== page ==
How would you say the characters of Emily and Christiania are more alike than they are different in Cambridge? 

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Noelle Thompson eNotes educator| Certified Educator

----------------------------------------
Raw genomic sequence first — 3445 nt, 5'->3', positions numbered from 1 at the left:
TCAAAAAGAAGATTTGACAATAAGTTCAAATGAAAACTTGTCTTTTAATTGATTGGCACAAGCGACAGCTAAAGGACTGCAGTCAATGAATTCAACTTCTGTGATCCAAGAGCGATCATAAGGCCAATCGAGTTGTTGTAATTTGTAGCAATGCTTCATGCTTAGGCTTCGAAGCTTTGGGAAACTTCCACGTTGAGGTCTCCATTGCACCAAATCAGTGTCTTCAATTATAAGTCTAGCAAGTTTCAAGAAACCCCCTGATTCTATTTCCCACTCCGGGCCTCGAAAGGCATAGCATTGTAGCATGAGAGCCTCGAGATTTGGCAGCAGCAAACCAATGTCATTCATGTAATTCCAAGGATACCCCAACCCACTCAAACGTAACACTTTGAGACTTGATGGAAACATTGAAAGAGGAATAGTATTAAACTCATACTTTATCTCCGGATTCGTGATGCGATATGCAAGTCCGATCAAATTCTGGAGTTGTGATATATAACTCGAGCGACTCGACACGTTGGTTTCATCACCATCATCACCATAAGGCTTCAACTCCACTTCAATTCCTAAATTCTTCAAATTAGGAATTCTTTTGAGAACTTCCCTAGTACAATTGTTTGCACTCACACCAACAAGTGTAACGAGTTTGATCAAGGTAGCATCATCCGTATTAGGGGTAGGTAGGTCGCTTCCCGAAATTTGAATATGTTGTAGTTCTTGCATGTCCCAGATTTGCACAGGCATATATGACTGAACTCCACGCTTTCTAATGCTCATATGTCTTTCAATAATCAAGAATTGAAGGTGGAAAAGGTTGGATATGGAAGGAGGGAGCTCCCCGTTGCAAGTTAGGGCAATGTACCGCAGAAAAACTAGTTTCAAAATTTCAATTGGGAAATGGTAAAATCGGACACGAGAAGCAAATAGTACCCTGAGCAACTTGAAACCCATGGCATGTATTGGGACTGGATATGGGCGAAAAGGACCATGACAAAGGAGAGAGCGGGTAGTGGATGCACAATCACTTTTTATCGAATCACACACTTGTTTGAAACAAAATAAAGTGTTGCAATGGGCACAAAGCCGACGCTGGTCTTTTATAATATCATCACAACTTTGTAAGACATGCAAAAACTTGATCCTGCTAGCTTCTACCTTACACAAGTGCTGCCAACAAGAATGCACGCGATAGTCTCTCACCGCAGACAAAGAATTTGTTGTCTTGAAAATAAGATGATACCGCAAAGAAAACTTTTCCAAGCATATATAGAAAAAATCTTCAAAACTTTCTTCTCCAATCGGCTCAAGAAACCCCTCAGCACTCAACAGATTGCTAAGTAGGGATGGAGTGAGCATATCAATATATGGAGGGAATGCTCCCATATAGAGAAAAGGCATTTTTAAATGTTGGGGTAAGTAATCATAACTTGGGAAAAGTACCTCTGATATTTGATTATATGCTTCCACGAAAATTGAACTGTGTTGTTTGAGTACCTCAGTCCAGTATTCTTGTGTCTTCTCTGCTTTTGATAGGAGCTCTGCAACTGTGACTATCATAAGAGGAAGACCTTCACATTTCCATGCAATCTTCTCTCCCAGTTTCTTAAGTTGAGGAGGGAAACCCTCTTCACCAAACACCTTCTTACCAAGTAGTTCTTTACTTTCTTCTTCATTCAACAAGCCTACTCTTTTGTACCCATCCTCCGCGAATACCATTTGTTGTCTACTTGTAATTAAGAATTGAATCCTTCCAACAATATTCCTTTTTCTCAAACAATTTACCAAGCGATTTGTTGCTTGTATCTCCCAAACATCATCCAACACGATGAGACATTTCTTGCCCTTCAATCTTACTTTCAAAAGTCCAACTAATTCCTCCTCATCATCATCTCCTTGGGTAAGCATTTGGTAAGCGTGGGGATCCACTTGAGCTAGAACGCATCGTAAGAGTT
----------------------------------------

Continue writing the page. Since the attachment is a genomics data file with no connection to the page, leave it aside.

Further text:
You could make a case that Emily and Christiania, although vastly different women (from different parts of society), are taken advantage of, are smart, and are struggling with the superiority of the culture.  Their struggle is simply manifested in different ways.  In the simplest way, both women are abused or taken advantage of by Arnold Brown.  Christiania is raped by him, and Emily finally “surrenders” to him sexually.  The two women are also smart in their own way.  Emily is highly learned as she gathers material for a lecture series in England.  Christiania is learned as well, especially in the realm of the natural world with spells and enchantments. In regards to Emily’s struggle with the culture, she struggles in the choice of the “disgusting” Arnold Brown over any other the other beaus.  Emily also struggles with the abuse she sees among masters and slaves.  Any "obeah" in the town (which is simply a Caribbean sorceress) such as Christiania will always struggle with the culture in that he or she will always be seen as an outsider.  As a final similarity, the two women also make a kind of “escape.”  Christiania’s is a literal escape from the town.  For Emily, the escape is through having a stillborn child when Mr. Brown is killed.

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